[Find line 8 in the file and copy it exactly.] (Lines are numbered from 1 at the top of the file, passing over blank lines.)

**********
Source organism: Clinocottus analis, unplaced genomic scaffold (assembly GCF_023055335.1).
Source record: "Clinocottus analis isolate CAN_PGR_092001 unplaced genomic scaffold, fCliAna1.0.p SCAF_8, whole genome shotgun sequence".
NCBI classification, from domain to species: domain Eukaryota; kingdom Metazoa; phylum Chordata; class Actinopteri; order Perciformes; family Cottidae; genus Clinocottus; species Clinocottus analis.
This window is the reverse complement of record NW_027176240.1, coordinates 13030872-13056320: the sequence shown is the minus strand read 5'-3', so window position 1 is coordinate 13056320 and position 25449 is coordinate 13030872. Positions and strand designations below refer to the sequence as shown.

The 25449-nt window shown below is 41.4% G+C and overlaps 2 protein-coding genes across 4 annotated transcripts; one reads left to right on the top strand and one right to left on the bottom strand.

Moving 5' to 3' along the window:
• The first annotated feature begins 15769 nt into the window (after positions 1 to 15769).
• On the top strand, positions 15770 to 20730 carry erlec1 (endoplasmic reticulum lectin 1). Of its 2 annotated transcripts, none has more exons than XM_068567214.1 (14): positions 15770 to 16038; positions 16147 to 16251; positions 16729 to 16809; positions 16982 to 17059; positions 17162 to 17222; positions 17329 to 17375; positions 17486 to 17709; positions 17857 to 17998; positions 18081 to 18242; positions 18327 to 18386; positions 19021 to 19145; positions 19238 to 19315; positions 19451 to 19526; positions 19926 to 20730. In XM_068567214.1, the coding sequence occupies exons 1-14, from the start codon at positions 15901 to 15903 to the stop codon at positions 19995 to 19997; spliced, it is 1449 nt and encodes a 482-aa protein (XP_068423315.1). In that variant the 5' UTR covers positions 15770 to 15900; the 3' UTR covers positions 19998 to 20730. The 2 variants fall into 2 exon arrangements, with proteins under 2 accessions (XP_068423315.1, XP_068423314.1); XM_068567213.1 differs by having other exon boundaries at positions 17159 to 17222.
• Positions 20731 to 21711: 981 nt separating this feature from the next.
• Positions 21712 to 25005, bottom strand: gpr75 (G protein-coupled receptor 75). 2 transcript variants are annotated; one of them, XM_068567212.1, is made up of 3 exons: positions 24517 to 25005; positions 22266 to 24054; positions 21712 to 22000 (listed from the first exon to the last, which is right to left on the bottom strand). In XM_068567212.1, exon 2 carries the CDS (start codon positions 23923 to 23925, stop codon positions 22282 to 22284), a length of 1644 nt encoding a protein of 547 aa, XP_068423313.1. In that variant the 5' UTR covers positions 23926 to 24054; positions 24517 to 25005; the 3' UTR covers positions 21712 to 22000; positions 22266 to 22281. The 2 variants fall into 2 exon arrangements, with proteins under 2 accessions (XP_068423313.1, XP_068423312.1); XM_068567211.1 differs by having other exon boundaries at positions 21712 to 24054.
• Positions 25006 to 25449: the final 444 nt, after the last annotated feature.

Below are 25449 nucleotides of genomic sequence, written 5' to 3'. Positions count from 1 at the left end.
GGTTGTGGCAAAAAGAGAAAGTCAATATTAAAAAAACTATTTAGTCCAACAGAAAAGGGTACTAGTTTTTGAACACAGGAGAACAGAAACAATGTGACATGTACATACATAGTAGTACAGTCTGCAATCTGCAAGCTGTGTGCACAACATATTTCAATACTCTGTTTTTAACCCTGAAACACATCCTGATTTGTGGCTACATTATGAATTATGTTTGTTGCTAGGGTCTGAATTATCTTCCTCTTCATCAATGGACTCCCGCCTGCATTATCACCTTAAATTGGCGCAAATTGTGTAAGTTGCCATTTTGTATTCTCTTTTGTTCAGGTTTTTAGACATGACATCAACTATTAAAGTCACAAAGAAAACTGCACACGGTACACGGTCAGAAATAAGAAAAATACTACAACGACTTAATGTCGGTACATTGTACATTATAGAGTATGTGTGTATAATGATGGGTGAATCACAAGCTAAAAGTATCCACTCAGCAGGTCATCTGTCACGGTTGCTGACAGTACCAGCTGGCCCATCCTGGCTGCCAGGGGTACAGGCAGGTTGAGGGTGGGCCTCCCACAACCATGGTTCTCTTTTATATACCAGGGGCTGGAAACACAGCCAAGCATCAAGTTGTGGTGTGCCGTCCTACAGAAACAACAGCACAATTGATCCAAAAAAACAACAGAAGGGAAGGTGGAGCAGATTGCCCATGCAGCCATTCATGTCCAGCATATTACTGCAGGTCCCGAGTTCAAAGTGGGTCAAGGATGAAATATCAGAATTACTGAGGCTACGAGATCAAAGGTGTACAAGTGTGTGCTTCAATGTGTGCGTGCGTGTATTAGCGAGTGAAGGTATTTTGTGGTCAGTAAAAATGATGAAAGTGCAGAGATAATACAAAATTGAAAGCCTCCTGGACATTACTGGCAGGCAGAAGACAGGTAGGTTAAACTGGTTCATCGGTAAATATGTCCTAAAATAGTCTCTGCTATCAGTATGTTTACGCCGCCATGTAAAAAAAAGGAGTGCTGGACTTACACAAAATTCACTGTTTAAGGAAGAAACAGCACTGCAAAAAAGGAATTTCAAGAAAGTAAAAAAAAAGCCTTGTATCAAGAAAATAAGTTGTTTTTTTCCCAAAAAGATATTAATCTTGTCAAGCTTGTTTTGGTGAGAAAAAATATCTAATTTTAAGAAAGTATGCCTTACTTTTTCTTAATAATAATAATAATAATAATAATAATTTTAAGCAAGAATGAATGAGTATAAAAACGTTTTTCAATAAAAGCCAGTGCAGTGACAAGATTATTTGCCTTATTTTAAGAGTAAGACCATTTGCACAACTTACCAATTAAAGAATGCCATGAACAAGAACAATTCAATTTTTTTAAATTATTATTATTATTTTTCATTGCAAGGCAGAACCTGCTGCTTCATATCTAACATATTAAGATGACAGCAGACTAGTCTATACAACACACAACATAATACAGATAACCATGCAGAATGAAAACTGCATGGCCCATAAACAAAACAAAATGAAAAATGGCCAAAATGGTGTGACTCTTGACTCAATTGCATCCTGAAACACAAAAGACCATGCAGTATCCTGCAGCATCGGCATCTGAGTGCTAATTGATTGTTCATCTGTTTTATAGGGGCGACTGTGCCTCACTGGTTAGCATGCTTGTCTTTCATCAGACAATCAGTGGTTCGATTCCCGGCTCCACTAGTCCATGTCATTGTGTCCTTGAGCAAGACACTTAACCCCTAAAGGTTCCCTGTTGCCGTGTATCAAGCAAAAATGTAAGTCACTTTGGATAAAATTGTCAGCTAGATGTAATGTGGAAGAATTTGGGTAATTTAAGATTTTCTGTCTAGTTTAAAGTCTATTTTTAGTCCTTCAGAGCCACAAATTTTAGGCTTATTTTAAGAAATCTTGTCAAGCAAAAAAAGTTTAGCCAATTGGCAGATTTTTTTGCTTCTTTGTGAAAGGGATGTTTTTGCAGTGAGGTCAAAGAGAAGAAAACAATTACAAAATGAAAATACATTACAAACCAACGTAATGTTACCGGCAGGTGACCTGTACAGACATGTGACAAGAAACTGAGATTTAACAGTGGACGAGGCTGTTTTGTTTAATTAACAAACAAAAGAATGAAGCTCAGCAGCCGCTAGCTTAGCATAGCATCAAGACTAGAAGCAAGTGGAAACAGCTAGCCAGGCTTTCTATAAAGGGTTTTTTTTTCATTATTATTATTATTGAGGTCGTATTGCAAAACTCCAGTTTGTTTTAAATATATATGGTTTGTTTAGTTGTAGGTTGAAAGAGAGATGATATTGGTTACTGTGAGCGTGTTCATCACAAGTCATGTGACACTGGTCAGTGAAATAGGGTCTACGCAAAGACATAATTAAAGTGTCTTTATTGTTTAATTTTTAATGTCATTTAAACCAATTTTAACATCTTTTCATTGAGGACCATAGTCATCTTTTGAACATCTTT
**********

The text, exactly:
• On the top strand, positions 15770 to 20730 carry erlec1 (endoplasmic reticulum lectin 1). Of its 2 annotated transcripts, none has more exons than XM_068567214.1 (14): positions 15770 to 16038; positions 16147 to 16251; positions 16729 to 16809; positions 16982 to 17059; positions 17162 to 17222; positions 17329 to 17375; positions 17486 to 17709; positions 17857 to 17998; positions 18081 to 18242; positions 18327 to 18386; positions 19021 to 19145; positions 19238 to 19315; positions 19451 to 19526; positions 19926 to 20730. In XM_068567214.1, the coding sequence occupies exons 1-14, from the start codon at positions 15901 to 15903 to the stop codon at positions 19995 to 19997; spliced, it is 1449 nt and encodes a 482-aa protein (XP_068423315.1). In that variant the 5' UTR covers positions 15770 to 15900; the 3' UTR covers positions 19998 to 20730. The 2 variants fall into 2 exon arrangements, with proteins under 2 accessions (XP_068423315.1, XP_068423314.1); XM_068567213.1 differs by having other exon boundaries at positions 17159 to 17222.